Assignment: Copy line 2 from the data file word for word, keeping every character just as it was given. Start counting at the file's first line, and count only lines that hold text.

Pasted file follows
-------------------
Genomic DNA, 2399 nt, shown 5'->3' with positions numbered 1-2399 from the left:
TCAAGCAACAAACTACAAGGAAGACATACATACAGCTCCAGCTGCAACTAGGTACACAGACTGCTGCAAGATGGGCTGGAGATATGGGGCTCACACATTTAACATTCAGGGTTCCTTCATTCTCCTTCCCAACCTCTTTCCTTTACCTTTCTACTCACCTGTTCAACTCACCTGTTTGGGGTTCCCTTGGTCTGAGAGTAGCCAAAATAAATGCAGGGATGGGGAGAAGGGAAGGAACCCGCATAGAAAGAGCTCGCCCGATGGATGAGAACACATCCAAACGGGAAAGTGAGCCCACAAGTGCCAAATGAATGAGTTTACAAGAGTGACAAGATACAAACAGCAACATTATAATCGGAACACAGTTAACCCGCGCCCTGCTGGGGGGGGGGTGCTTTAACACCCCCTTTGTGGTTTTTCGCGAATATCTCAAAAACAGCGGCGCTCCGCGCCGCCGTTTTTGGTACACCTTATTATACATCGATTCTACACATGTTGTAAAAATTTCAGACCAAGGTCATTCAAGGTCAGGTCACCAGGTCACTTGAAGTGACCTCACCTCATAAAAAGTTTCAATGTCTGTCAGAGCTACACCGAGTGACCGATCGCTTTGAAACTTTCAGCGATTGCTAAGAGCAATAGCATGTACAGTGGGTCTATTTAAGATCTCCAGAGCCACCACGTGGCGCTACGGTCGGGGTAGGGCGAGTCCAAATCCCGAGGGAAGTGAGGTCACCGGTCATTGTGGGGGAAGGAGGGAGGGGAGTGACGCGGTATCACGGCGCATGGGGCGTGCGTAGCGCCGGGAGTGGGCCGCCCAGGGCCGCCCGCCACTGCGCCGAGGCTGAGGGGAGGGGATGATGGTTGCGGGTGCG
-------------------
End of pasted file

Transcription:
TCAAGCAACAAACTACAAGGAAGACATACATACAGCTCCAGCTGCAACTAGGTACACAGACTGCTGCAAGATGGGCTGGAGATATGGGGCTCACACATTTAACATTCAGGGTTCCTTCATTCTCCTTCCCAACCTCTTTCCTTTACCTTTCTACTCACCTGTTCAACTCACCTGTTTGGGGTTCCCTTGGTCTGAGAGTAGCCAAAATAAATGCAGGGATGGGGAGAAGGGAAGGAACCCGCATAGAAAGAGCTCGCCCGATGGATGAGAACACATCCAAACGGGAAAGTGAGCCCACAAGTGCCAAATGAATGAGTTTACAAGAGTGACAAGATACAAACAGCAACATTATAATCGGAACACAGTTAACCCGCGCCCTGCTGGGGGGGGGGTGCTTTAACACCCCCTTTGTGGTTTTTCGCGAATATCTCAAAAACAGCGGCGCTCCGCGCCGCCGTTTTTGGTACACCTTATTATACATCGATTCTACACATGTTGTAAAAATTTCAGACCAAGGTCATTCAAGGTCAGGTCACCAGGTCACTTGAAGTGACCTCACCTCATAAAAAGTTTCAATGTCTGTCAGAGCTACACCGAGTGACCGATCGCTTTGAAACTTTCAGCGATTGCTAAGAGCAATAGCATGTACAGTGGGTCTATTTAAGATCTCCAGAGCCACCACGTGGCGCTACGGTCGGGGTAGGGCGAGTCCAAATCCCGAGGGAAGTGAGGTCACCGGTCATTGTGGGGGAAGGAGGGAGGGGAGTGACGCGGTATCACGGCGCATGGGGCGTGCGTAGCGCCGGGAGTGGGCCGCCCAGGGCCGCCCGCCACTGCGCCGAGGCTGAGGGGAGGGGATGATGGTTGCGGGTGCG